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Overcoming disappointment a specialty for Dalpe

by Adam Schwartz / NHL.com

When Zac Dalpe was rated No. 16 among North American skaters by NHL Central Scouting for the '08 entry Draft, most figured he would be a first-round pick. Instead, he lasted until the Carolina Hurricanes selected him at No. 45.

This wasn't the first time Dalpe had a draft-day disappointment. When he was 15, Dalpe knew he was small, but still figured he would be selected in the 2004 Ontario Hockey League draft.

"As I was going in to get weighed at camp I stuffed some rocks in my pants," Dalpe told the Columbus Dispatch. "I went up from 110 pounds to about 112 pounds, but I was still only 5-foot-5 with heels on."

It didn't work, as Dalpe went unselected.

"I was devastated," said Dalpe. "Even though I was small, I had heard there were teams interested. It was a good lesson about not getting your hopes up."

Dalpe went west to continue his hockey, playing with the Penticton Vees of the British Columbia Hockey League. Despite missing 14 games last season, Dalpe grew into a star, scoring 27 goals and 63 points in just 46 games.

In the BCHL playoffs, he continued his torrid pace, totaling 8 goals and 17 points in 15 playoff games as Penticton completed a four-game sweep of the Nanaimo Clippers in the BCHL Final.

NHL Central Scouting's Blair MacDonald noted that Dalpe constantly thinks offense, but manages to remain defensively responsible.

"Zac had a very good year," MacDonald said. "He has a really quick release on his shot, he is a very busy player and he plays with a lot of energy out there. He is a player that is constantly in motion. He is offensive minded, but plays well defensively, too, and has made huge improvements from last year -- he developed out of nowhere and had a really good year in the BCHL."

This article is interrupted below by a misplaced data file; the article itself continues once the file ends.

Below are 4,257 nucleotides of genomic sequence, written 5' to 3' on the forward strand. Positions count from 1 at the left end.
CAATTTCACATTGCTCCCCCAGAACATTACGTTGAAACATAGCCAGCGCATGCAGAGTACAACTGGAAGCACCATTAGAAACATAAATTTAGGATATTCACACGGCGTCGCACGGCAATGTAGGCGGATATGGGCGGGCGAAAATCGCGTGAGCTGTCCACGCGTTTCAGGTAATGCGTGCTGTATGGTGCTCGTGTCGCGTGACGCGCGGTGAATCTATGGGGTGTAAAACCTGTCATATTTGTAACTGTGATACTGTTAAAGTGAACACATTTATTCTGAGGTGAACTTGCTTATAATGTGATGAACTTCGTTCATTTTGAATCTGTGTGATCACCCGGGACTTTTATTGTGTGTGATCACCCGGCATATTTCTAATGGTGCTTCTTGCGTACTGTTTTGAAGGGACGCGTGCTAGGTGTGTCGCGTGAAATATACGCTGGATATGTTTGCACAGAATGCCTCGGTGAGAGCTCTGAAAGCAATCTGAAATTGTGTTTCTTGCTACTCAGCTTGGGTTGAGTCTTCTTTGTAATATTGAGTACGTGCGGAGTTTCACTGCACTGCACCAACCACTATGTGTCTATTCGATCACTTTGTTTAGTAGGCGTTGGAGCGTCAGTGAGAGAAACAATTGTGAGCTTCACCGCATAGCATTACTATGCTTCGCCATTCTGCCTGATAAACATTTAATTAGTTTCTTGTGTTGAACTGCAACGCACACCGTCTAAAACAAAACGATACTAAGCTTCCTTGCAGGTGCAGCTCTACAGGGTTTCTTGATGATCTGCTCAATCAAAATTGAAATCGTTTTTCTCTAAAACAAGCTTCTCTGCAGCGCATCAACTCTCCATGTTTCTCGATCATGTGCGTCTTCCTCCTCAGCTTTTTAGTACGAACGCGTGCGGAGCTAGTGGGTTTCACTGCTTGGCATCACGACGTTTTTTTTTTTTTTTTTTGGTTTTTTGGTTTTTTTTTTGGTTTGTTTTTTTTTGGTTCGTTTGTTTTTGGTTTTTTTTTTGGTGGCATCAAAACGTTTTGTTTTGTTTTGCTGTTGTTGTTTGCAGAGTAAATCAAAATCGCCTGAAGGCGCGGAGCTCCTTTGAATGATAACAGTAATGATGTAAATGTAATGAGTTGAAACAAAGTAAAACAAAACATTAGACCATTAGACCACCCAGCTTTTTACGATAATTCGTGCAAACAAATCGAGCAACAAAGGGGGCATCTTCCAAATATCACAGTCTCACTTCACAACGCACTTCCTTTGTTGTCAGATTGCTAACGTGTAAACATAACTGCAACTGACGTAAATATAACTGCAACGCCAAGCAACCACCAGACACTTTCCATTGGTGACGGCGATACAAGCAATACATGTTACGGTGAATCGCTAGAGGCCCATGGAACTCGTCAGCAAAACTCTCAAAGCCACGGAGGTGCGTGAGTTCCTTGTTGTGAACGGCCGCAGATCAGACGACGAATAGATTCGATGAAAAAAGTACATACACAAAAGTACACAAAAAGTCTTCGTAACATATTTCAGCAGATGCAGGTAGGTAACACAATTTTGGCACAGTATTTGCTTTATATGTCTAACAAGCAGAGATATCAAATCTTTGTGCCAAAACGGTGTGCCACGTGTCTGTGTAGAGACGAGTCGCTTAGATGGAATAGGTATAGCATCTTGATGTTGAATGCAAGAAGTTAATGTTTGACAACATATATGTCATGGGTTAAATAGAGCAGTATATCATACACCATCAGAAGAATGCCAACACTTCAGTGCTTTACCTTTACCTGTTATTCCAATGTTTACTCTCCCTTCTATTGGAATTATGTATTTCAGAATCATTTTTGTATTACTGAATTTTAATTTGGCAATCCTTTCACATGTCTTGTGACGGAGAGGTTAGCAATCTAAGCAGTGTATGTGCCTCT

Penticton coach Fred Harbinson recognized Dalpe's potential to play professionally and notes his speed and vision are his strong suits.

"He's got a high ceiling," Harbinson said. "I don't see much derailing him. I think he's going to put himself in a position to take a very good crack at being a professional hockey player ... he possesses very good speed. He sees the ice well and he's one of those kids who knows what he wants, and he wants to be a hockey player and he works at it every day."

He'll continue that work this season at Ohio State University.

Not only did Dalpe improve his game, but he also grew four inches and gained 50 pounds in one year, going from 5-foot-8 and 120 pounds in 2006-07 to 6-foot and 170 pounds last season. Dalpe appreciates his newly formed larger frame and thinks it is helping him with the physical aspect of the game.

"It was obviously frustrating as a little guy," Dalpe said. "But I patiently waited it out and now that I'm a bigger guy, I can start showing people what skills I have and start proving some people wrong who maybe in the past didn't believe in me."

Dalpe always took pride in his defensive play, but recognizes it is his offensive capabilities that have got him to where he is today.

"I like playing defense but I was always an offensive threat," Dalpe told the Brantford Expositor. "I had a lot of skill, just not a lot of size. I had a lot of heart."

While Dalpe has grown to be an average-sized NHL player, he still embodies the determination of the scrappy, small player that he was, which may be enough to earn him a job in the NHL.

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